UK authorities urges de-escalation as Israel launches assault on Iran | EUROtoday

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Britain has urged de-escalation after Israel launched a retaliatory assault on Iran, with explosions heard close to a serious navy airbase.

As international secretary David Cameron met together with his G7 counterparts in Italy to debate easing tensions within the Middle East, Tehran have been pressured to activate their air defence system above town of Isfahan, which can be house to websites related to Iran’s nuclear programme.

However, it remained unclear if the nation was below assault, with no Iranian official immediately acknowledging the likelihood, and the International Atomic Energy Agency reporting no injury to Iran’s nuclear websites.

Smoke billows within the air as Israel strikes Iran (Mario Nawfal/Twitter)

Asked in regards to the rising experiences on Sky News, a authorities minister stated the UK accepts Israel’s “absolute right to defend itself” – however insisted Britain was “very firmly engaged in counselling de-escalation and moderation at this particular moment”.

“We do think that de-escalation is absolutely key now. Our message to all in the region, including Israel, is that de-escalation is really important” stated Mr Stride. “The foreign secretary currently is in Italy speaking with his G7 counterparts and they will be focused on exactly that.”

The focus should now be on getting help into Gaza – on which Britain has made “progress” – and on ceasefires and the discharge of hostages, stated Mr Stride, including: “So there’s a lot of work to do.”

While the extent of Israel’s navy motion stays unclear, it comes regardless of Britain and Washington urging restraint to prime minister Benjamin Netanyahu following Iran’s unprecedented direct assault.

Hundreds of drones and missiles have been launched at Israel on Saturday night time in retaliation for an assault on its embassy compound in Damascus, which killed a number of senior Iranian navy commanders. Israel insisted it shot down “99 per cent” of the missiles, with the assistance of Britain, France, the US and regional allies.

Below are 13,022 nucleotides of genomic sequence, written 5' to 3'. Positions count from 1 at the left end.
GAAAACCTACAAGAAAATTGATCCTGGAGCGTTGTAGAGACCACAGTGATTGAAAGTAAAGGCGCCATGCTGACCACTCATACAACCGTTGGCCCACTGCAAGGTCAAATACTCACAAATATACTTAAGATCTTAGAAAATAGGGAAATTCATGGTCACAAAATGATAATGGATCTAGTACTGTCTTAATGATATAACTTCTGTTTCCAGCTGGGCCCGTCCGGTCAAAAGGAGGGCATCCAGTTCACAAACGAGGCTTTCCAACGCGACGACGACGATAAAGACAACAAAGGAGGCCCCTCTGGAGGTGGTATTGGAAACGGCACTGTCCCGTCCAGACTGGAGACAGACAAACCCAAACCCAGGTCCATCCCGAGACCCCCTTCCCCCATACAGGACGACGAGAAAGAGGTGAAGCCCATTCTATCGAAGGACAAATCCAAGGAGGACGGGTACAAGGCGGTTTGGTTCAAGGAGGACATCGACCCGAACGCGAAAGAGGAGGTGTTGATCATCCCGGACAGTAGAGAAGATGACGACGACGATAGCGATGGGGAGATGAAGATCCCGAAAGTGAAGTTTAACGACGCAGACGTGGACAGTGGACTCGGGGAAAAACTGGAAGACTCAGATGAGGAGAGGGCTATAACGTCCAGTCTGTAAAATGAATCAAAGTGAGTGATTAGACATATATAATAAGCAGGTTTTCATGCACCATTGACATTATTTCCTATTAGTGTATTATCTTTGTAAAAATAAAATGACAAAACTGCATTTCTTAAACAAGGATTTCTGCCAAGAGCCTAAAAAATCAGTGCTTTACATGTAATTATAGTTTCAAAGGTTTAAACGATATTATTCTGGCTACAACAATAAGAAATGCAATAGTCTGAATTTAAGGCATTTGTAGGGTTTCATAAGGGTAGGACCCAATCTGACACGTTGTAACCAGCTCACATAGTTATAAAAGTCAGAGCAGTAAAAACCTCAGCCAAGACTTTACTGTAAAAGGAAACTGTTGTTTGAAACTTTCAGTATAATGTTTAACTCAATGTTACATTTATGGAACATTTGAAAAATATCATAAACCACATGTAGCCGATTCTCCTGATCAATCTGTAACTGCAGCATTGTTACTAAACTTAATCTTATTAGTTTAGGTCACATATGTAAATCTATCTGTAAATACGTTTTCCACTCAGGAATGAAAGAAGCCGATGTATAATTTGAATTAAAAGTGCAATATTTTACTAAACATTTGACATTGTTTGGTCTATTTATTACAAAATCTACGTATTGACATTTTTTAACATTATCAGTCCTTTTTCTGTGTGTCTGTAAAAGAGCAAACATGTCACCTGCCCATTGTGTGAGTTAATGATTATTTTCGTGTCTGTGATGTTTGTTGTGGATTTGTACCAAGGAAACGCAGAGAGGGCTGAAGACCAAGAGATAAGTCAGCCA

Asked about Friday’s assault, the UK’s former Lebanese ambassador Tom Fletcher informed the BBC: “Clearly the picture is still quite hazy, everyone will have an interest in it remaining hazy for some time while they work out how they want to describe what happened overnight, because in a way the reaction to it is as important as the event itself.

“Across the region people I’m hearing from are braced, many are waking up with real fear. Isfahan is a serious nuclear site, and this is a sign that Israel does intend to continue this game of high-stakes poker with Iran.”

“We don’t know how much of an escalation this is for now,” he added. “Clearly Iran is starting to signal that it’s not necessarily a major escalation, they’re playing it down. And of course Israel could have chosen to do something more dramatic. “

Diplomats across the region “will all be looking to find ways to play it down now” and “messages into Tel Aviv and Tehran will all be clear and consistent that: ‘this is enough’”, stated Mr Fletcher, a former international affairs adviser to prime ministers Gordon Brown and David Cameron.